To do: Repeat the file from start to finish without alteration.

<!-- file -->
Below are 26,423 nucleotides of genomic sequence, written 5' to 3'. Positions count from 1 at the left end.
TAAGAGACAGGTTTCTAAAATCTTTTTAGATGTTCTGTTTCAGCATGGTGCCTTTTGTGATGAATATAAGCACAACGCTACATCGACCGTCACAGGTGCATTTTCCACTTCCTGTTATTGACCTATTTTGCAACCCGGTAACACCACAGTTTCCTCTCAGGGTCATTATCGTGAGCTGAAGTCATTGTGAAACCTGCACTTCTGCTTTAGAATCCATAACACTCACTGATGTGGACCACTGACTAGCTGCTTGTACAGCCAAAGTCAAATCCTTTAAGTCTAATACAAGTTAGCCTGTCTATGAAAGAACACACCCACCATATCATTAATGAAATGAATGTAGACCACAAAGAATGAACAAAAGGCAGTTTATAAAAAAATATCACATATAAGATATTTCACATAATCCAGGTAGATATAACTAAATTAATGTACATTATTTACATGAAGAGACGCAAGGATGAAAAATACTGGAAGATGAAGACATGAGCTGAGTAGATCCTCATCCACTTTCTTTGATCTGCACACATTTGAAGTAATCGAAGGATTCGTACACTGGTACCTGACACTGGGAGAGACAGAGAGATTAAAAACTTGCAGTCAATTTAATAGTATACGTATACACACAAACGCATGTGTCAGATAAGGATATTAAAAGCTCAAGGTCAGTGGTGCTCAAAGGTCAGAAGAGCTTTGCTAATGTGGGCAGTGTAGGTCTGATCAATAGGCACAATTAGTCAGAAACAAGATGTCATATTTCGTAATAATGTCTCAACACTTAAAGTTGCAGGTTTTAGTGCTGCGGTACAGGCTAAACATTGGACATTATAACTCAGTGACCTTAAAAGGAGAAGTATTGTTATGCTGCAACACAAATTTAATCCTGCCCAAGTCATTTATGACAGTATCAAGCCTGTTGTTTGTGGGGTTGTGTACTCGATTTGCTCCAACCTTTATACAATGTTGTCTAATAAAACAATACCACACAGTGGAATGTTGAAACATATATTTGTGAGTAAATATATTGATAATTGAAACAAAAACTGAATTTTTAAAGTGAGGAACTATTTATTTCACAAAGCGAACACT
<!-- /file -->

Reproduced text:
Below are 26,423 nucleotides of genomic sequence, written 5' to 3'. Positions count from 1 at the left end.
TAAGAGACAGGTTTCTAAAATCTTTTTAGATGTTCTGTTTCAGCATGGTGCCTTTTGTGATGAATATAAGCACAACGCTACATCGACCGTCACAGGTGCATTTTCCACTTCCTGTTATTGACCTATTTTGCAACCCGGTAACACCACAGTTTCCTCTCAGGGTCATTATCGTGAGCTGAAGTCATTGTGAAACCTGCACTTCTGCTTTAGAATCCATAACACTCACTGATGTGGACCACTGACTAGCTGCTTGTACAGCCAAAGTCAAATCCTTTAAGTCTAATACAAGTTAGCCTGTCTATGAAAGAACACACCCACCATATCATTAATGAAATGAATGTAGACCACAAAGAATGAACAAAAGGCAGTTTATAAAAAAATATCACATATAAGATATTTCACATAATCCAGGTAGATATAACTAAATTAATGTACATTATTTACATGAAGAGACGCAAGGATGAAAAATACTGGAAGATGAAGACATGAGCTGAGTAGATCCTCATCCACTTTCTTTGATCTGCACACATTTGAAGTAATCGAAGGATTCGTACACTGGTACCTGACACTGGGAGAGACAGAGAGATTAAAAACTTGCAGTCAATTTAATAGTATACGTATACACACAAACGCATGTGTCAGATAAGGATATTAAAAGCTCAAGGTCAGTGGTGCTCAAAGGTCAGAAGAGCTTTGCTAATGTGGGCAGTGTAGGTCTGATCAATAGGCACAATTAGTCAGAAACAAGATGTCATATTTCGTAATAATGTCTCAACACTTAAAGTTGCAGGTTTTAGTGCTGCGGTACAGGCTAAACATTGGACATTATAACTCAGTGACCTTAAAAGGAGAAGTATTGTTATGCTGCAACACAAATTTAATCCTGCCCAAGTCATTTATGACAGTATCAAGCCTGTTGTTTGTGGGGTTGTGTACTCGATTTGCTCCAACCTTTATACAATGTTGTCTAATAAAACAATACCACACAGTGGAATGTTGAAACATATATTTGTGAGTAAATATATTGATAATTGAAACAAAAACTGAATTTTTAAAGTGAGGAACTATTTATTTCACAAAGCGAACACT